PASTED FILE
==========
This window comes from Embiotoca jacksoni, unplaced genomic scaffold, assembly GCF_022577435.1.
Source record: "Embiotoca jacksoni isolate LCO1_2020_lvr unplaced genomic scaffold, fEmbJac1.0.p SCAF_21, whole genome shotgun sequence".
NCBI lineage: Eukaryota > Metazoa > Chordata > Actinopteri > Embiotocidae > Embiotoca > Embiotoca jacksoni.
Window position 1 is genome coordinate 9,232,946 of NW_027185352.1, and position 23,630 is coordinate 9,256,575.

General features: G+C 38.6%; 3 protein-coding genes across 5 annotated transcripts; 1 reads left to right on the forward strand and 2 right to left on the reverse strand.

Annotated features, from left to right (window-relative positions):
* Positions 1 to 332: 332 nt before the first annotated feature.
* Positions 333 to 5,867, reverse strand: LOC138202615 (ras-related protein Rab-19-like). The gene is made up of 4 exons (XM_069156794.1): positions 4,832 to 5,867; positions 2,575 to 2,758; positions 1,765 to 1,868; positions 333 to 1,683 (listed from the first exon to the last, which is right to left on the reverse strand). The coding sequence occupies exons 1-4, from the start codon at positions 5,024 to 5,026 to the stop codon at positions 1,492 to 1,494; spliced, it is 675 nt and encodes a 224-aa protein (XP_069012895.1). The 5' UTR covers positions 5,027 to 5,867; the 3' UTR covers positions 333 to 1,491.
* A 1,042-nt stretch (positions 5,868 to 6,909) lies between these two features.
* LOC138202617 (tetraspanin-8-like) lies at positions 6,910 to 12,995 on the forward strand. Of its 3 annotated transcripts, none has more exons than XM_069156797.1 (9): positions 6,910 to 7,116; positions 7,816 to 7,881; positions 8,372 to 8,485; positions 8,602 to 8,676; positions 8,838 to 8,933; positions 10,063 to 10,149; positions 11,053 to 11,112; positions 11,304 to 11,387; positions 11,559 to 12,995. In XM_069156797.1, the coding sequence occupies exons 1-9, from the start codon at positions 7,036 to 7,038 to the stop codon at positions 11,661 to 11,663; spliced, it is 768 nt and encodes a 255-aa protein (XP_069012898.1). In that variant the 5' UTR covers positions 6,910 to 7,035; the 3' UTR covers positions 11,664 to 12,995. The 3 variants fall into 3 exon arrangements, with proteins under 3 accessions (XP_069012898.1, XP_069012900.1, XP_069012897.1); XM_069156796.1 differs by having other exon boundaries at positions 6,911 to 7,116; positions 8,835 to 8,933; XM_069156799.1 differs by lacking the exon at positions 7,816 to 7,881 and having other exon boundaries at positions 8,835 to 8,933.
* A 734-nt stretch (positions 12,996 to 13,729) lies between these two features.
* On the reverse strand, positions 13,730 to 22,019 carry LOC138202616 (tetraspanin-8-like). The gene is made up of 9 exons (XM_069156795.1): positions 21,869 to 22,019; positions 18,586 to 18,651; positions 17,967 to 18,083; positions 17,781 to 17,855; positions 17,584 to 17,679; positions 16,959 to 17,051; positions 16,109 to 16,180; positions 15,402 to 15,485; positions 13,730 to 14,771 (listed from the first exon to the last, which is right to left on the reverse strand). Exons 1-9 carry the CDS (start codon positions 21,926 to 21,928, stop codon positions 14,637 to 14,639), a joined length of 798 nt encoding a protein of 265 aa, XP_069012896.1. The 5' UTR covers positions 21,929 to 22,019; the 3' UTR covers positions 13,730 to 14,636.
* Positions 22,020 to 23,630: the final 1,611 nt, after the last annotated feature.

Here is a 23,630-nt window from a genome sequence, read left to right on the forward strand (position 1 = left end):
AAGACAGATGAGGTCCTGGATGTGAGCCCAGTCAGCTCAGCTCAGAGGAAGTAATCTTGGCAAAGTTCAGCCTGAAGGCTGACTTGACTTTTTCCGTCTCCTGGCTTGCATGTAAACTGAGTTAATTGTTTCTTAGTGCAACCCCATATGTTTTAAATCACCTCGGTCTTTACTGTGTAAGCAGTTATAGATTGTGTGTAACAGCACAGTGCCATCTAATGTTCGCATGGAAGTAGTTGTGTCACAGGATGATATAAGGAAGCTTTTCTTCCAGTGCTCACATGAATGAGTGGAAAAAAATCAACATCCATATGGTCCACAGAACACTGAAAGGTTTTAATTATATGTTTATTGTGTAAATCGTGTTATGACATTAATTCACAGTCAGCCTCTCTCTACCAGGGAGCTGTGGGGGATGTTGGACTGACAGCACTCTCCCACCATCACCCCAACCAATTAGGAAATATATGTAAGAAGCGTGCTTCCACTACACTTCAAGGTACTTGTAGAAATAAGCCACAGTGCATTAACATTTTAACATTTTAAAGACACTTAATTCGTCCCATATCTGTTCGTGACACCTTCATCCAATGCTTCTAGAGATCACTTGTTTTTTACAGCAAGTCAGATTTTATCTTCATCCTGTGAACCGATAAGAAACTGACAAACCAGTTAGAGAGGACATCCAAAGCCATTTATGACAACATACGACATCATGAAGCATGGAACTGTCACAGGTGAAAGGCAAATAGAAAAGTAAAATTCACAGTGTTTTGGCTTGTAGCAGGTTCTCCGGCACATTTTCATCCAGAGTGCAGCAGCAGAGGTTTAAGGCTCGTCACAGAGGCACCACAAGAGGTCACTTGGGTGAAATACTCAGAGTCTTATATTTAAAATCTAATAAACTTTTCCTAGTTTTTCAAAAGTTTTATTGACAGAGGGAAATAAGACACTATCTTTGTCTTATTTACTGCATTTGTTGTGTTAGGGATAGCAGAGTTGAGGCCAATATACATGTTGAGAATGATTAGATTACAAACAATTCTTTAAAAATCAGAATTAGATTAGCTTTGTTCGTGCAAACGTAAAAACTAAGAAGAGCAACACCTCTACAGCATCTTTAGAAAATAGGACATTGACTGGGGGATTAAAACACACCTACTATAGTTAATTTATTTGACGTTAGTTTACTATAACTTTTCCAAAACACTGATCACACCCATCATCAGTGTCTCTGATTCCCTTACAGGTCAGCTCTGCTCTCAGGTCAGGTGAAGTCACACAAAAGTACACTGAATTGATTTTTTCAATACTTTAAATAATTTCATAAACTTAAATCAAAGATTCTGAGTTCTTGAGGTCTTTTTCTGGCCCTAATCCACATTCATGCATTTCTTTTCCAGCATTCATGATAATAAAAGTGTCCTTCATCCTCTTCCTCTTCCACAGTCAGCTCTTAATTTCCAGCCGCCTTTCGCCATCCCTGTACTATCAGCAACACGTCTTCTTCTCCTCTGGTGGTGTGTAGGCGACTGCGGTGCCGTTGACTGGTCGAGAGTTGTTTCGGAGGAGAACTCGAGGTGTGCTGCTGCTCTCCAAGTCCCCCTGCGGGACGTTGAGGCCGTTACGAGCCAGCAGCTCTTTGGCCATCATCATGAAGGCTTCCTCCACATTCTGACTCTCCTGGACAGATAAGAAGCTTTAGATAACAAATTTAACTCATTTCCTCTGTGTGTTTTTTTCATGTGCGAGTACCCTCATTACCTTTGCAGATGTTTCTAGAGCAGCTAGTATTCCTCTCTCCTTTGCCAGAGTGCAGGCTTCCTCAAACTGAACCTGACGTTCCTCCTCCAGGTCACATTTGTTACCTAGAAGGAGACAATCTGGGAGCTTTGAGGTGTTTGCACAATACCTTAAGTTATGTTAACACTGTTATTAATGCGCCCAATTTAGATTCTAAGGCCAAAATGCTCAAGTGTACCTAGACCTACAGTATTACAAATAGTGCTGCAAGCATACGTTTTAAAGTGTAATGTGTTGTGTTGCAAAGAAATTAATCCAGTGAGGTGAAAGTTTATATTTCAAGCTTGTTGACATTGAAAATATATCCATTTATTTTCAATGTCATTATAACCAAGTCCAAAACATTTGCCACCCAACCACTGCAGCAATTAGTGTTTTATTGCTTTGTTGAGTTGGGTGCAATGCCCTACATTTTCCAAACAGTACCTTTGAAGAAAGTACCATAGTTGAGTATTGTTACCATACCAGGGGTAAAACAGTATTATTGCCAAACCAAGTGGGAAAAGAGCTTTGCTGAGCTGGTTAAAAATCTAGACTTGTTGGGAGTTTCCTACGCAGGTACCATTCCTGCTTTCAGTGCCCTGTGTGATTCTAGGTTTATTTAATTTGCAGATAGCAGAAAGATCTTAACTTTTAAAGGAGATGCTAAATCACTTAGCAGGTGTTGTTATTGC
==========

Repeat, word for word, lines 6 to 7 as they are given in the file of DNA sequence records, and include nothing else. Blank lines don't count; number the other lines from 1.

Annotated features, from left to right (window-relative positions):
* Positions 1 to 332: 332 nt before the first annotated feature.